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- It’s not going to take over the entire beef industry, but grass-fed beef production is certainly catering to consumers who are wanting meat products directly from the farm.
- This is a growing aspect of the beef cattle market and producers are wanting more information about how to get into this business and be profitable, according to speakers at a Texas AgriLife conference.
- Grass-fed is value-added. "Direct sales to consumers, suppliers or both? You need to identify your goal and above all, you’ve got to have a plan,” one speaker said.
Sollock said he uses no commercial fertilizer and grazes the cattle on ball clover established 20 years ago.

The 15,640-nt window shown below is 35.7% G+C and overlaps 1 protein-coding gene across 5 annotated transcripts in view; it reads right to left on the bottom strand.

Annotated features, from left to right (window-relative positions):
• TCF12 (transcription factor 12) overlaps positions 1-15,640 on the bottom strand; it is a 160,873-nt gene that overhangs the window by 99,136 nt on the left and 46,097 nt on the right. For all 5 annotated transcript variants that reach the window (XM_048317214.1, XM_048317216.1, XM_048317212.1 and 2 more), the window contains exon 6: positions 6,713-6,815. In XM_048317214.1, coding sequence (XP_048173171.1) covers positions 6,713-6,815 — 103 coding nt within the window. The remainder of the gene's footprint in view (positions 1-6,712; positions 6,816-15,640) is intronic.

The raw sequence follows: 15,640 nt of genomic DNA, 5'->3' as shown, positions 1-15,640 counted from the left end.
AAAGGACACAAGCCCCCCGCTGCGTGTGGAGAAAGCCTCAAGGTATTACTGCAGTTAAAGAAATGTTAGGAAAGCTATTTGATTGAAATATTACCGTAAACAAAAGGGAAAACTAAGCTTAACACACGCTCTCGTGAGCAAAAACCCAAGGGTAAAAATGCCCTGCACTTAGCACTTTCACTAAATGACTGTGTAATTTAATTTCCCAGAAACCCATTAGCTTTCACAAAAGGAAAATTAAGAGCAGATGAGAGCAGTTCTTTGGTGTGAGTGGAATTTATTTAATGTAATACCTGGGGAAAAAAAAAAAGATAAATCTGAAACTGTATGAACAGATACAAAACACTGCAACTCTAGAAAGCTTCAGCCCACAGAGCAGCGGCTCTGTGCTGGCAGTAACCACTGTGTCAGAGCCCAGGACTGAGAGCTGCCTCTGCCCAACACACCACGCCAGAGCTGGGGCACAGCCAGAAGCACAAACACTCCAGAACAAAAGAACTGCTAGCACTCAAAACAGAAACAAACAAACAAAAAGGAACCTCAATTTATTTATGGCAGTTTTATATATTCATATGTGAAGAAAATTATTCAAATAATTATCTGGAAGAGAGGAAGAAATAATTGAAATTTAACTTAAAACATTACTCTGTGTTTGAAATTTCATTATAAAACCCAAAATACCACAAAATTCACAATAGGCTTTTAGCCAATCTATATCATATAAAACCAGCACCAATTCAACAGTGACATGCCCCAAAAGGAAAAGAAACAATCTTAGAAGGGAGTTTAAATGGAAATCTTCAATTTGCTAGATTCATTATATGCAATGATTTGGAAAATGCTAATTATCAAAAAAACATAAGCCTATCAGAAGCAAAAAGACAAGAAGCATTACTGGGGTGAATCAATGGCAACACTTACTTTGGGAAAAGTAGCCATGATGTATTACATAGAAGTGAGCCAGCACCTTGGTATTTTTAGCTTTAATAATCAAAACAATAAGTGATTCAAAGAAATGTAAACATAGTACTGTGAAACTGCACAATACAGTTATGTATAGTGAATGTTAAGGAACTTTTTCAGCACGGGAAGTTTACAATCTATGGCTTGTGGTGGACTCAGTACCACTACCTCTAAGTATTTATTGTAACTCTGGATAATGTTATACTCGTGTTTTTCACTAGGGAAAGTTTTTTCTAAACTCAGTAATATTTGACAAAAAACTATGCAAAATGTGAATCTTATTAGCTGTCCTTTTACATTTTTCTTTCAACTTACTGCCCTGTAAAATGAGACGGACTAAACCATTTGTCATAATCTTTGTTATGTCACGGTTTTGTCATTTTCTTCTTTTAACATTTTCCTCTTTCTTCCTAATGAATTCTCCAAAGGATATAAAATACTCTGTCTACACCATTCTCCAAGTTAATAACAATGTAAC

“We have 40 different paddocks that are about 2 acres in size,” he said. “We move those cattle into knee-deep forage where they graze about two days. But you’ve got to have rain.”
Mark Muncer, a grass-fed beef producer from South Africa, said his operation finishes cattle at about 990 pounds, with dressed carcass weight at approximately 550 pounds.
Since there is not an established market for grass-fed beef, there are premiums for grass-fed beef on top of the already historically high cattle prices, according to the producer panel.
Charlie Bradbury, chief executive officer of Nolan Ryan’s Beef, told attendees the company has just begun marketing a grass-fed line of beef.